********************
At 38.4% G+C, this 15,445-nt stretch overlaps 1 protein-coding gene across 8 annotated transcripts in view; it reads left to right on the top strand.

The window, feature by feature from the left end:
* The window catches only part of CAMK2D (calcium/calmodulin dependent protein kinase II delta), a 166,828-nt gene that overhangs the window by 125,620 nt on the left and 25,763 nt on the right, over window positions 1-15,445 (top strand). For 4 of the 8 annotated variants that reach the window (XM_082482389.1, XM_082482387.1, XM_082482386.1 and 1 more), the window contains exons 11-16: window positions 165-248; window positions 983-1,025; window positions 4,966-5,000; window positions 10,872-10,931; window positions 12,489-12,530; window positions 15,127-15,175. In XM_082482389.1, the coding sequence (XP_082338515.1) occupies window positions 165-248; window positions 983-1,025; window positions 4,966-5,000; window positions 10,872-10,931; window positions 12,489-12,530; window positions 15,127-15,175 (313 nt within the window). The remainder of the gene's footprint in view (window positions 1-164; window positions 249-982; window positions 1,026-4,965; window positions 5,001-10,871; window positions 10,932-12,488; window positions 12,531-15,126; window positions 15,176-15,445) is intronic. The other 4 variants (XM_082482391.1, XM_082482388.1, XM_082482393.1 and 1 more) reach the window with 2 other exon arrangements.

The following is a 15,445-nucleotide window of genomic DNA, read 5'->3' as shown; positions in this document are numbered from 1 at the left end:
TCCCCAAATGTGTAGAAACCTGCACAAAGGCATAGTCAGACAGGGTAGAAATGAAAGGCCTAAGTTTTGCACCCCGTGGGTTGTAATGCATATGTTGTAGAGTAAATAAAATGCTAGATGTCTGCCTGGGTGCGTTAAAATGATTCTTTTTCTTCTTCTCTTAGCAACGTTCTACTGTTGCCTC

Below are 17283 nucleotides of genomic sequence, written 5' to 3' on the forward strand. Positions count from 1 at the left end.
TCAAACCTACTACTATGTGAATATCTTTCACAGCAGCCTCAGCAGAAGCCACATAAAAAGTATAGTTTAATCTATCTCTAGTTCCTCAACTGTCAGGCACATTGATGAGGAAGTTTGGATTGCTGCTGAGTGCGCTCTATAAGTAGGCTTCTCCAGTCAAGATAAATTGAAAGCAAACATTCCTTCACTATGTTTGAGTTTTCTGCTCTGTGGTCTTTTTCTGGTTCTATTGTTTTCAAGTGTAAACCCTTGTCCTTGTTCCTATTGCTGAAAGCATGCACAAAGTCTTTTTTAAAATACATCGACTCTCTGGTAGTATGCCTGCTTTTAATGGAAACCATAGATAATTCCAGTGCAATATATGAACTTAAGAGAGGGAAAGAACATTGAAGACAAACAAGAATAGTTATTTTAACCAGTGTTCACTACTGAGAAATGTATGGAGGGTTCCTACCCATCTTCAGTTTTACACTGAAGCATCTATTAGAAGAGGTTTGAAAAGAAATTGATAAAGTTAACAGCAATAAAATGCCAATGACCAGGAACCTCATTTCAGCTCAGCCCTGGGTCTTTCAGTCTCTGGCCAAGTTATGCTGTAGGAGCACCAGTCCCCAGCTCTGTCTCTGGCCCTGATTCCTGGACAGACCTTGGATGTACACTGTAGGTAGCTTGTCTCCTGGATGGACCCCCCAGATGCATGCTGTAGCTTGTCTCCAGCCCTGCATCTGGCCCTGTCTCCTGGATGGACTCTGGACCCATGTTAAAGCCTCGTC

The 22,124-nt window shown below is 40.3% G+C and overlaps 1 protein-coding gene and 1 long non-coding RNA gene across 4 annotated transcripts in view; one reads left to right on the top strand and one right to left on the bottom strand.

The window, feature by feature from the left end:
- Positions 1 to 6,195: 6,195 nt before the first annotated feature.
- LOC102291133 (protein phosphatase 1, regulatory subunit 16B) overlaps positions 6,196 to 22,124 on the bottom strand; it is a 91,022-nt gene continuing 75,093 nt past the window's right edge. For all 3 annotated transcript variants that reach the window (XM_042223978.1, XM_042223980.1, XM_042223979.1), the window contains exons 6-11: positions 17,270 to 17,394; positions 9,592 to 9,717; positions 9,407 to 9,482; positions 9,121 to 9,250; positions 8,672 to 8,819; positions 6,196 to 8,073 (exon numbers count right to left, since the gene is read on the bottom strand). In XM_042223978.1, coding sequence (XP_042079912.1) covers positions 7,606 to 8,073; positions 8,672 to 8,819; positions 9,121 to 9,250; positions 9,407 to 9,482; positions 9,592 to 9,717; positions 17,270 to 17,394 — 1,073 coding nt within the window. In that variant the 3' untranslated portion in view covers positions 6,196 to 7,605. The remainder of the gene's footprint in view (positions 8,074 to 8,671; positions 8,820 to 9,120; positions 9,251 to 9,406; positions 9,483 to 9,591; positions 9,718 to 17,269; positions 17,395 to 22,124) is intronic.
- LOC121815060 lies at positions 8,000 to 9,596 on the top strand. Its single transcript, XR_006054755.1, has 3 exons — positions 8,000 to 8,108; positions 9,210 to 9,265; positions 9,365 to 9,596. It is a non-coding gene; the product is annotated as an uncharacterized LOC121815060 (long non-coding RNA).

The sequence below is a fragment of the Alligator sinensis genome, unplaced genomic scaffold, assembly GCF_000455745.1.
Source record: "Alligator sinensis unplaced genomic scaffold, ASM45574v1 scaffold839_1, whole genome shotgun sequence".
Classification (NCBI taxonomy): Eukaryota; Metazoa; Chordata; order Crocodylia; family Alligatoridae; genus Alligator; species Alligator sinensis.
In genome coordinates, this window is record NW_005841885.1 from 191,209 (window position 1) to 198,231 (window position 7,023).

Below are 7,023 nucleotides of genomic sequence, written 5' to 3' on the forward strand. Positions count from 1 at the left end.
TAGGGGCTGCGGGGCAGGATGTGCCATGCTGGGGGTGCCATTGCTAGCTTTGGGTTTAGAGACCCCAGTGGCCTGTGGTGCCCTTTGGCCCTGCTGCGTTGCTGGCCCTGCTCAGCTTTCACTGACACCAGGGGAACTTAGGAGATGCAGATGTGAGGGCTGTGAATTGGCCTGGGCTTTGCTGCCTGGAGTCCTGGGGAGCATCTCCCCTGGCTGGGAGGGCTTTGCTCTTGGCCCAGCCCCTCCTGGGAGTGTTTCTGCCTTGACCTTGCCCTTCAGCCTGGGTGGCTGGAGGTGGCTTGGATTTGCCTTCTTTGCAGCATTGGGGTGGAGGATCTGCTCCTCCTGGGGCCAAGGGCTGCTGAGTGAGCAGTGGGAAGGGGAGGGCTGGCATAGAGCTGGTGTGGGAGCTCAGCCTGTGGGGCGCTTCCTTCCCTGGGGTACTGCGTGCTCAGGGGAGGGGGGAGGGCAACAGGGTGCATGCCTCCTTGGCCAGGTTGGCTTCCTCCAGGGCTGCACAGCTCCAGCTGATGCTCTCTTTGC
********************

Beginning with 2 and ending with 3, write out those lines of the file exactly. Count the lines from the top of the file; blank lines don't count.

The window, feature by feature from the left end:
* The window catches only part of CAMK2D (calcium/calmodulin dependent protein kinase II delta), a 166,828-nt gene that overhangs the window by 125,620 nt on the left and 25,763 nt on the right, over window positions 1-15,445 (top strand). For 4 of the 8 annotated variants that reach the window (XM_082482389.1, XM_082482387.1, XM_082482386.1 and 1 more), the window contains exons 11-16: window positions 165-248; window positions 983-1,025; window positions 4,966-5,000; window positions 10,872-10,931; window positions 12,489-12,530; window positions 15,127-15,175. In XM_082482389.1, the coding sequence (XP_082338515.1) occupies window positions 165-248; window positions 983-1,025; window positions 4,966-5,000; window positions 10,872-10,931; window positions 12,489-12,530; window positions 15,127-15,175 (313 nt within the window). The remainder of the gene's footprint in view (window positions 1-164; window positions 249-982; window positions 1,026-4,965; window positions 5,001-10,871; window positions 10,932-12,488; window positions 12,531-15,126; window positions 15,176-15,445) is intronic. The other 4 variants (XM_082482391.1, XM_082482388.1, XM_082482393.1 and 1 more) reach the window with 2 other exon arrangements.